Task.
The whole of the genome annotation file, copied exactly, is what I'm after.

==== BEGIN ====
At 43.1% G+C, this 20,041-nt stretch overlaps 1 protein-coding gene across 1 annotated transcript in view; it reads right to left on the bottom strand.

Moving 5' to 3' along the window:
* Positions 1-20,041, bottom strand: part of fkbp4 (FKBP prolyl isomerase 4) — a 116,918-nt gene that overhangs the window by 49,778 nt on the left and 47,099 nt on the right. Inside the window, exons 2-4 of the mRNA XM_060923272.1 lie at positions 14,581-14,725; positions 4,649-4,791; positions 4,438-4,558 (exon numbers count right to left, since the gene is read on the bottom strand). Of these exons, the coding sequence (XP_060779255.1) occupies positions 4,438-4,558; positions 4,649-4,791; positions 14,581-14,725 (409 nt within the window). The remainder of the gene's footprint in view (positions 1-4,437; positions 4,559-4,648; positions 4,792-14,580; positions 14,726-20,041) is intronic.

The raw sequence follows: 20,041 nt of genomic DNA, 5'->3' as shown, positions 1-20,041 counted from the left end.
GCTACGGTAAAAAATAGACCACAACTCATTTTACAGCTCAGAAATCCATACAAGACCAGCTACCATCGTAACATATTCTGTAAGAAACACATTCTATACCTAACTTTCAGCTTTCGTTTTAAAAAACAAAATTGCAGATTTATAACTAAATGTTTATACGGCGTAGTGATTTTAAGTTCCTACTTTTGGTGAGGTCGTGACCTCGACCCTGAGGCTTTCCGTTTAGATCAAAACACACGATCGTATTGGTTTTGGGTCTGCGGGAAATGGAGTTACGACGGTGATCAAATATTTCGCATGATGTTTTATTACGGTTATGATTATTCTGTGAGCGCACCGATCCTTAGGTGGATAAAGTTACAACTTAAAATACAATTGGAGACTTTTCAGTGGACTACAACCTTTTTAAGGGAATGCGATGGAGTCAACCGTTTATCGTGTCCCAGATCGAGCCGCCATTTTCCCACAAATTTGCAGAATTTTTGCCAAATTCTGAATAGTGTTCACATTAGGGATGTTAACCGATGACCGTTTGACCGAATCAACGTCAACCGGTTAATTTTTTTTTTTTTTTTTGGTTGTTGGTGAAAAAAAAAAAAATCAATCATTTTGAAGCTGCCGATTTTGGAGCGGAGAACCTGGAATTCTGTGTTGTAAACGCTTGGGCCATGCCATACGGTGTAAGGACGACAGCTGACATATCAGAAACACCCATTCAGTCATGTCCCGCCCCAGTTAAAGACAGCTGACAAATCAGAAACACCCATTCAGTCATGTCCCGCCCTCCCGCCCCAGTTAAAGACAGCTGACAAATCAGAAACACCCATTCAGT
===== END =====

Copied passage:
At 43.1% G+C, this 20,041-nt stretch overlaps 1 protein-coding gene across 1 annotated transcript in view; it reads right to left on the bottom strand.

Moving 5' to 3' along the window:
* Positions 1-20,041, bottom strand: part of fkbp4 (FKBP prolyl isomerase 4) — a 116,918-nt gene that overhangs the window by 49,778 nt on the left and 47,099 nt on the right. Inside the window, exons 2-4 of the mRNA XM_060923272.1 lie at positions 14,581-14,725; positions 4,649-4,791; positions 4,438-4,558 (exon numbers count right to left, since the gene is read on the bottom strand). Of these exons, the coding sequence (XP_060779255.1) occupies positions 4,438-4,558; positions 4,649-4,791; positions 14,581-14,725 (409 nt within the window). The remainder of the gene's footprint in view (positions 1-4,437; positions 4,559-4,648; positions 4,792-14,580; positions 14,726-20,041) is intronic.

The raw sequence follows: 20,041 nt of genomic DNA, 5'->3' as shown, positions 1-20,041 counted from the left end.
GCTACGGTAAAAAATAGACCACAACTCATTTTACAGCTCAGAAATCCATACAAGACCAGCTACCATCGTAACATATTCTGTAAGAAACACATTCTATACCTAACTTTCAGCTTTCGTTTTAAAAAACAAAATTGCAGATTTATAACTAAATGTTTATACGGCGTAGTGATTTTAAGTTCCTACTTTTGGTGAGGTCGTGACCTCGACCCTGAGGCTTTCCGTTTAGATCAAAACACACGATCGTATTGGTTTTGGGTCTGCGGGAAATGGAGTTACGACGGTGATCAAATATTTCGCATGATGTTTTATTACGGTTATGATTATTCTGTGAGCGCACCGATCCTTAGGTGGATAAAGTTACAACTTAAAATACAATTGGAGACTTTTCAGTGGACTACAACCTTTTTAAGGGAATGCGATGGAGTCAACCGTTTATCGTGTCCCAGATCGAGCCGCCATTTTCCCACAAATTTGCAGAATTTTTGCCAAATTCTGAATAGTGTTCACATTAGGGATGTTAACCGATGACCGTTTGACCGAATCAACGTCAACCGGTTAATTTTTTTTTTTTTTTTTGGTTGTTGGTGAAAAAAAAAAAAATCAATCATTTTGAAGCTGCCGATTTTGGAGCGGAGAACCTGGAATTCTGTGTTGTAAACGCTTGGGCCATGCCATACGGTGTAAGGACGACAGCTGACATATCAGAAACACCCATTCAGTCATGTCCCGCCCCAGTTAAAGACAGCTGACAAATCAGAAACACCCATTCAGTCATGTCCCGCCCTCCCGCCCCAGTTAAAGACAGCTGACAAATCAGAAACACCCATTCAGT